Root’s guide to recovering after an extreme storm damages your car

Recovering from a major storm or natural disaster isn’t easy. Whether your vehicle was flooded, harmed by hail, or damaged by another type of extreme weather, we’re here to help you find the resources you need during this stressful time and you get back on the road.

Stop sign

Practice safety first.

Your safety is most important. We recommend you follow guidelines issued by local authorities and keep yourself and family out of harm’s way. Don’t attempt to access your vehicle if it’s not safe to do so. We understand that in extreme circumstances, you may not be able to include photos of damage with your car insurance claim—don’t worry, that’s OK. Make your safety a priority.

Filing a claim

File a claim for your storm-damaged car right in the app.

When it’s safe, and if you carry Comprehensive coverage, file your claim in the Root app. It only takes 5 minutes, and we walk you through the process.

To start, just open the Root app and tap File a claim on the home screen. Provide as much information as possible, and include photos of the damage.

Claims support

A claims expert will guide you through next steps.

A claims expert will get in touch with you to review your claim and discuss the next steps in the process. During times when we receive a high volume of claims from a natural disaster, we make every effort to respond as quickly as possible.

Every storm damage claim is different, and your car insurance claims expert will guide you based on your situation. Generally, you’ll choose which auto shop to use for repairs, pay your deductible, and we’ll cover the remaining costs.

Remember, you must carry Comprehensive coverage for us to pay for damages due to storms. (Comprehensive pays for covered damages to your vehicle caused by anything other than an accident, including hail, flooding, and broken glass.)

Rental keys

Use your Rental coverage.

If you carry Rental coverage, we’ll help you get a rental car or send you Lyft credits while your car is being repaired.

Keep in mind: after disasters, fraud is a major risk. Be alert, and only work with reputable auto shops and rental companies. Learn more to avoid contractor fraud.

Cars and red crosses

Drive toward recovery.

We know this is a distressing time, and we hope to make this part of your car's storm damage recovery as quick and painless as possible. Below are frequently asked questions and more resources to get you closer to recovery.

Frequently Asked Questions

What is Comprehensive coverage?
Comprehensive coverage pays for covered damage to your vehicle that is caused by pretty much anything that is not an accident. This could be hail, flood, or fire damage, vandalism, or even an unfortunate run-in with a deer. It will cover small issues like a cracked windshield, and it will cover the bigger problems—like if your car is stolen or if a hurricane washes it away.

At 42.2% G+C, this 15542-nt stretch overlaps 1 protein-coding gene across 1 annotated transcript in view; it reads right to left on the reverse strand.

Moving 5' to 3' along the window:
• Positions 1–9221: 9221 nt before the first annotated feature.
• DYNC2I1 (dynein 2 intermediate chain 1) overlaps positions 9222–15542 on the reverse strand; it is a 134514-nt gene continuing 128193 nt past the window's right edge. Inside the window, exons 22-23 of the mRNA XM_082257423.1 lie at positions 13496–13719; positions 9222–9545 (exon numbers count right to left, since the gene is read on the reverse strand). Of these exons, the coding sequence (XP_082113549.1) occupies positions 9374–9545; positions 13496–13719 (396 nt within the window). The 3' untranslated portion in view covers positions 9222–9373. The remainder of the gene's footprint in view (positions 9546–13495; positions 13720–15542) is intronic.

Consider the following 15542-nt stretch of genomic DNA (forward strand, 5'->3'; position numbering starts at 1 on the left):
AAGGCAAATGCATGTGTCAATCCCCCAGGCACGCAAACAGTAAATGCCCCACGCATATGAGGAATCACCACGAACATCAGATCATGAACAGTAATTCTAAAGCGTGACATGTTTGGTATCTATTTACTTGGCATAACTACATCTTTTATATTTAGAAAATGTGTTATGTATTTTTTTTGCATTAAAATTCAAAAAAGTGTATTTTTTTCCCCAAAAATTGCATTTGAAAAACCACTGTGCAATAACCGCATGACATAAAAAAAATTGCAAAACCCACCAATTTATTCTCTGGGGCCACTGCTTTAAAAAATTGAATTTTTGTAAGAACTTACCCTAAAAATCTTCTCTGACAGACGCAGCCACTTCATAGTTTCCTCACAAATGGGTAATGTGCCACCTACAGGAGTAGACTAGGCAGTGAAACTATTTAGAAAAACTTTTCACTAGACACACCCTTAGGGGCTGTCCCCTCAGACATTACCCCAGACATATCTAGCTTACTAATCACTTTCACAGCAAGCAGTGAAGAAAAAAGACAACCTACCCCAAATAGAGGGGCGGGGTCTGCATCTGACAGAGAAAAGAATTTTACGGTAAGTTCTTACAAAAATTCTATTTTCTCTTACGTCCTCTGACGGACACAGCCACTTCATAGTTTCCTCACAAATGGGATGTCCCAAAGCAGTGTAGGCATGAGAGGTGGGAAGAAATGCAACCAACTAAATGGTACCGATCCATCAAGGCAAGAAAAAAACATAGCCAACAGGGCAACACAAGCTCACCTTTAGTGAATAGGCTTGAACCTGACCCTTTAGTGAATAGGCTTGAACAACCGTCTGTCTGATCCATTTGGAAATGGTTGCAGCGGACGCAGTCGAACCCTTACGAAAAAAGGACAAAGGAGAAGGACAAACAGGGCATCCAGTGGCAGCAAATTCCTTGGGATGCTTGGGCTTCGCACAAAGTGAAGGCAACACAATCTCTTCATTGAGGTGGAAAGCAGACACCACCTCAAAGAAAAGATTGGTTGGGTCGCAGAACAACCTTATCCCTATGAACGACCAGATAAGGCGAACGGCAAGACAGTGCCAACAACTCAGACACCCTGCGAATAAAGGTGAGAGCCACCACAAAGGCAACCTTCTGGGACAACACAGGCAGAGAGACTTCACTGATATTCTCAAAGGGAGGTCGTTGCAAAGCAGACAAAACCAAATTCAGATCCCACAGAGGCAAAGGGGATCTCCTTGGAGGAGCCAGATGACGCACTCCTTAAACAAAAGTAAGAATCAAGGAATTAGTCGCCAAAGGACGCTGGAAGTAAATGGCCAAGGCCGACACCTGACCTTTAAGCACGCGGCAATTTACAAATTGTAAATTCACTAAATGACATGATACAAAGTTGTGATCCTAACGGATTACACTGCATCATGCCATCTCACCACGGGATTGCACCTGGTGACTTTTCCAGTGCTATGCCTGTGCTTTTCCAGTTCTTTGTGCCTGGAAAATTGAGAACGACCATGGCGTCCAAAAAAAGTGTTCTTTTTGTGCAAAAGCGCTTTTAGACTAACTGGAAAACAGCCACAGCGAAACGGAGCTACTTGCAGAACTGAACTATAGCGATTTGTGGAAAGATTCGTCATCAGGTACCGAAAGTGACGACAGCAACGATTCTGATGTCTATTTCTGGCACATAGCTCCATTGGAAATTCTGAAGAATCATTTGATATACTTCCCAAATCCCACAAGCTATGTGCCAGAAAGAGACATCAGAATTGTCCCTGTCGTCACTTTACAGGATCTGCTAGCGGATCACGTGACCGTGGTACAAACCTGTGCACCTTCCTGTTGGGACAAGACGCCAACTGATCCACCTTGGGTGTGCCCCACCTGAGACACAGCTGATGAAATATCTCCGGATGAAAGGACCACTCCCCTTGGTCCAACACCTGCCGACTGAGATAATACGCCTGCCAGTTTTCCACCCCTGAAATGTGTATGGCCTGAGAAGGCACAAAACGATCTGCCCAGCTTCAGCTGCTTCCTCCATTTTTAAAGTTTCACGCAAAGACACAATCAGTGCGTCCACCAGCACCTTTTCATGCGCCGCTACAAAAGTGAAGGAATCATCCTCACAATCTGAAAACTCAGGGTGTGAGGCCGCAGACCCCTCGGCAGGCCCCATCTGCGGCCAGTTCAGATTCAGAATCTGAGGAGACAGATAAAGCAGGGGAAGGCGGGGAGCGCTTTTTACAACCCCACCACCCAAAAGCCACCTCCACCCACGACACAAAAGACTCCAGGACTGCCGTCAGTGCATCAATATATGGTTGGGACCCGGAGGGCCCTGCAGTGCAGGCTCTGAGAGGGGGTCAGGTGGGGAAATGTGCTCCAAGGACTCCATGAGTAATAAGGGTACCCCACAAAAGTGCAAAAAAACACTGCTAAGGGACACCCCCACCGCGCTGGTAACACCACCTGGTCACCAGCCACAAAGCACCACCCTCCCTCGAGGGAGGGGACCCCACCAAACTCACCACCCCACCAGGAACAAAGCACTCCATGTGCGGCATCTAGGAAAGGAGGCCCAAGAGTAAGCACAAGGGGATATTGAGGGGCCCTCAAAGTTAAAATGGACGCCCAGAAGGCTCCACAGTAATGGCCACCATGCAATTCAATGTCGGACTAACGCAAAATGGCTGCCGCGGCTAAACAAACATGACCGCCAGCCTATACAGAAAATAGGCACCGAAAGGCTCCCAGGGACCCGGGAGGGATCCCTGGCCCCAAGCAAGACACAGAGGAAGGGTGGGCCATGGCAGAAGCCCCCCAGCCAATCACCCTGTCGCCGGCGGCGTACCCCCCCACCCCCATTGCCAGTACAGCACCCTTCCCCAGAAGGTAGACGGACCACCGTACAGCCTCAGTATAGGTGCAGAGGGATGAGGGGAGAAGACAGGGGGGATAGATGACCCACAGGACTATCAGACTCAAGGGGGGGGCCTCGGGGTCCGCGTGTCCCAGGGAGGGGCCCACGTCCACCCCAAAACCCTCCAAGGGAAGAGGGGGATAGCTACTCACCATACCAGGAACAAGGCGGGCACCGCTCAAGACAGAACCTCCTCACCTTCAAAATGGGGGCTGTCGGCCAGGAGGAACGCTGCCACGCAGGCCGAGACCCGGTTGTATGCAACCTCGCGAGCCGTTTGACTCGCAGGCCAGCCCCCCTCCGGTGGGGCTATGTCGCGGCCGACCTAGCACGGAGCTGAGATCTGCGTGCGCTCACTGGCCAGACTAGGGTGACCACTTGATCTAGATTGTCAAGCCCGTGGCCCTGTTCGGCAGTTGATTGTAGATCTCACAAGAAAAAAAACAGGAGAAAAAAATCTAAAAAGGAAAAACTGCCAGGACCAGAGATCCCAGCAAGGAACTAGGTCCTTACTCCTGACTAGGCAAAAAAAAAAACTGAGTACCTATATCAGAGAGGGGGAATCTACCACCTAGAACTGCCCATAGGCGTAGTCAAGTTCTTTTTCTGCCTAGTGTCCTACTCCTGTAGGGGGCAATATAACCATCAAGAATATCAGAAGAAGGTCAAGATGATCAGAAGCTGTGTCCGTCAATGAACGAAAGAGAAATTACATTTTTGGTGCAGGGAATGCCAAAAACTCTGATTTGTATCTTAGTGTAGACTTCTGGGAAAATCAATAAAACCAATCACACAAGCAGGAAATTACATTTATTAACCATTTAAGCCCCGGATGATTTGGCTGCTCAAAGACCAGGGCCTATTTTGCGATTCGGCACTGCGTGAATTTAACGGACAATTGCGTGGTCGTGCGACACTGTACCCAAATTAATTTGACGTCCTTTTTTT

What is a deductible?
A deductible is the amount you pay toward repairs (or maybe a replacement car) before Root pays for the rest. The lower your deductible, the higher your rate. That's because you would pay a lower amount toward the repairs of your vehicle, and we would pick up the rest. For example, your deductible could be as little as $100.

And of course, the opposite is true. You could choose a higher deductible—say, $1,000—and pay less for your insurance. But if you ever need to use your Collision or Comprehensive coverages, you'd have to pay this higher amount first before your insurance kicks in and covers the rest of the costs.

Deductibles are per incident. It's not like health insurance where once you pay your deductible for the year, insurance covers the rest. If you needed to use your Comprehensive coverage three times in a year, you would have to pay your deductible each time.

What if I don’t have Comprehensive coverage?
Since Comprehensive coverage is the type of insurance people buy for unexpected incidents like storm damage, you’ll need to have carried it before the incident. If you live in a county that is declared a presidential natural disaster, the Federal Emergency Management Agency (FEMA) may be able to assist with expenses for disaster-related damage. Visit FEMA’s website or call 1-800-621-3362 to learn more.

And while it may be the last thing on your mind now, you may want to consider adding Comprehensive coverage to your policy in case another incident occurs.

Still have storm damage questions? Find more FAQs here.

Additional Weather-Related Resources

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